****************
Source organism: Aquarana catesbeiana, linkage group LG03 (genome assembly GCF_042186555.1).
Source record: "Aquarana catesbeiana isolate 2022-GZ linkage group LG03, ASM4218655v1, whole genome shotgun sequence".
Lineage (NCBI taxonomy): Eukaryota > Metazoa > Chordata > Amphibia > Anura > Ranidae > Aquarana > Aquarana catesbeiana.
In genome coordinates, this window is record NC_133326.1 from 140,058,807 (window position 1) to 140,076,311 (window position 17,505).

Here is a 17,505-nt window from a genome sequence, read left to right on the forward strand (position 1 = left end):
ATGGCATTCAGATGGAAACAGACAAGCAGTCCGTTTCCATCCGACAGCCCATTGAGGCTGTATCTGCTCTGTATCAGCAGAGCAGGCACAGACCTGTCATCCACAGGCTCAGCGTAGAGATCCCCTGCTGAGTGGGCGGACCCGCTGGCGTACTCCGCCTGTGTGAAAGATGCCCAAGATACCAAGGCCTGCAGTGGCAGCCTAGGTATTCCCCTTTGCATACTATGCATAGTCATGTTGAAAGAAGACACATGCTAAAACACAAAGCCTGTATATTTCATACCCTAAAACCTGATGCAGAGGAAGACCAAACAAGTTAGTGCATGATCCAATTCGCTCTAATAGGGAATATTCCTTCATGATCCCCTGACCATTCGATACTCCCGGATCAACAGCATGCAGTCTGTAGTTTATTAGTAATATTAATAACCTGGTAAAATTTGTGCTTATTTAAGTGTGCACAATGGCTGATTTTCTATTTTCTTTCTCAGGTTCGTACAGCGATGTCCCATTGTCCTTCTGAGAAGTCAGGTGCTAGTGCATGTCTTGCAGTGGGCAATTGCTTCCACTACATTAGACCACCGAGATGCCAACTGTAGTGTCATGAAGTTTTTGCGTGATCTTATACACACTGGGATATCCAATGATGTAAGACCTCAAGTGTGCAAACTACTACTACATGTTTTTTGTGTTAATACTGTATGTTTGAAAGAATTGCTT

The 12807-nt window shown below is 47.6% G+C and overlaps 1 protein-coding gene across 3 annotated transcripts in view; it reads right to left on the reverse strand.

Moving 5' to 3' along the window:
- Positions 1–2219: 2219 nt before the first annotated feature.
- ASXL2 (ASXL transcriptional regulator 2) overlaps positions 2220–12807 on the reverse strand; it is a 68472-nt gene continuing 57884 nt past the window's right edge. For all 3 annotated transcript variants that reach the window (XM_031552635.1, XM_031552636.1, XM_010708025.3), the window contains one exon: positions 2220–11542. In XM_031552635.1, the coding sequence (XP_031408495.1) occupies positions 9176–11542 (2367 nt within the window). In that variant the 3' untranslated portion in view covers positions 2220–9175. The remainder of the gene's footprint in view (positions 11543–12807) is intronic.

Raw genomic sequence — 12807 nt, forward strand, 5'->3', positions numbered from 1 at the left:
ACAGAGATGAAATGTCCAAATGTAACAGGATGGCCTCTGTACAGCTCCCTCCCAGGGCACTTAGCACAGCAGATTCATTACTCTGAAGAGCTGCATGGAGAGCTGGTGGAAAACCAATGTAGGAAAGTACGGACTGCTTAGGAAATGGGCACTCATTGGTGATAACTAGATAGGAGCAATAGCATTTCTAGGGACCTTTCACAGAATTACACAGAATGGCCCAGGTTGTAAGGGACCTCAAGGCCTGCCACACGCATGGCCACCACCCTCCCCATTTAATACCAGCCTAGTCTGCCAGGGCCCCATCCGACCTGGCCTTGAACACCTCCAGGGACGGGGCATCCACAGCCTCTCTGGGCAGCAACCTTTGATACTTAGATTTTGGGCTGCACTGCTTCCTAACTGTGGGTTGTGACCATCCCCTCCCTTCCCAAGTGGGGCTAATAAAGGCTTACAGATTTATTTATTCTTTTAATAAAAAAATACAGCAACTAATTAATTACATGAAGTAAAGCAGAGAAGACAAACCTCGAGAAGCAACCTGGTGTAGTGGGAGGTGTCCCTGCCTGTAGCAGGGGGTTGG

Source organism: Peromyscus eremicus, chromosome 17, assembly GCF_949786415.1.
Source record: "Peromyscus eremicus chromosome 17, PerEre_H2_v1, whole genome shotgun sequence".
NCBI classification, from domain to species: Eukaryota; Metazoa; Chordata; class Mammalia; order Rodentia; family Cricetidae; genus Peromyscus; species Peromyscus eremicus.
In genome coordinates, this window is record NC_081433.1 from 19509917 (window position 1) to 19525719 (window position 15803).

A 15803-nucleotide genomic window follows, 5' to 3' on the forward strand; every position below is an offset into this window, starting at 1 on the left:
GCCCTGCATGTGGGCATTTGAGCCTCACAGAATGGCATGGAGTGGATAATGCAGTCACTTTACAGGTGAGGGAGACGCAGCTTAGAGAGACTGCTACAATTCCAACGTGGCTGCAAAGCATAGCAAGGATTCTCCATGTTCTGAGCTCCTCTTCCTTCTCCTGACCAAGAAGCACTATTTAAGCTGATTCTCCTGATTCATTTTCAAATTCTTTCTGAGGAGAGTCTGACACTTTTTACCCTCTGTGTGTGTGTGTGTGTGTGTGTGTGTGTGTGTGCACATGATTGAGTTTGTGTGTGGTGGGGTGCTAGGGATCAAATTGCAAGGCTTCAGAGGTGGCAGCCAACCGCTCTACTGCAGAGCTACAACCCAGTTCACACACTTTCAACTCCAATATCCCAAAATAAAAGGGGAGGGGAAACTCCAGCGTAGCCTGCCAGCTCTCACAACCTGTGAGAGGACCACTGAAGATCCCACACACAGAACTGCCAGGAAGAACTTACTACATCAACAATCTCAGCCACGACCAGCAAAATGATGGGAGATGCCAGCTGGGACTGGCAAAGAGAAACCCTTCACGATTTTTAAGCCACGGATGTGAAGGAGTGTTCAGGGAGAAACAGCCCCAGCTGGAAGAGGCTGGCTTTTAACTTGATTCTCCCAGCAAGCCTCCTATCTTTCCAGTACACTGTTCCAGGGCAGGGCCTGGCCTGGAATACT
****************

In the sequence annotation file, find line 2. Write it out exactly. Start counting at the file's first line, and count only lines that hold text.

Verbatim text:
Source record: "Aquarana catesbeiana isolate 2022-GZ linkage group LG03, ASM4218655v1, whole genome shotgun sequence".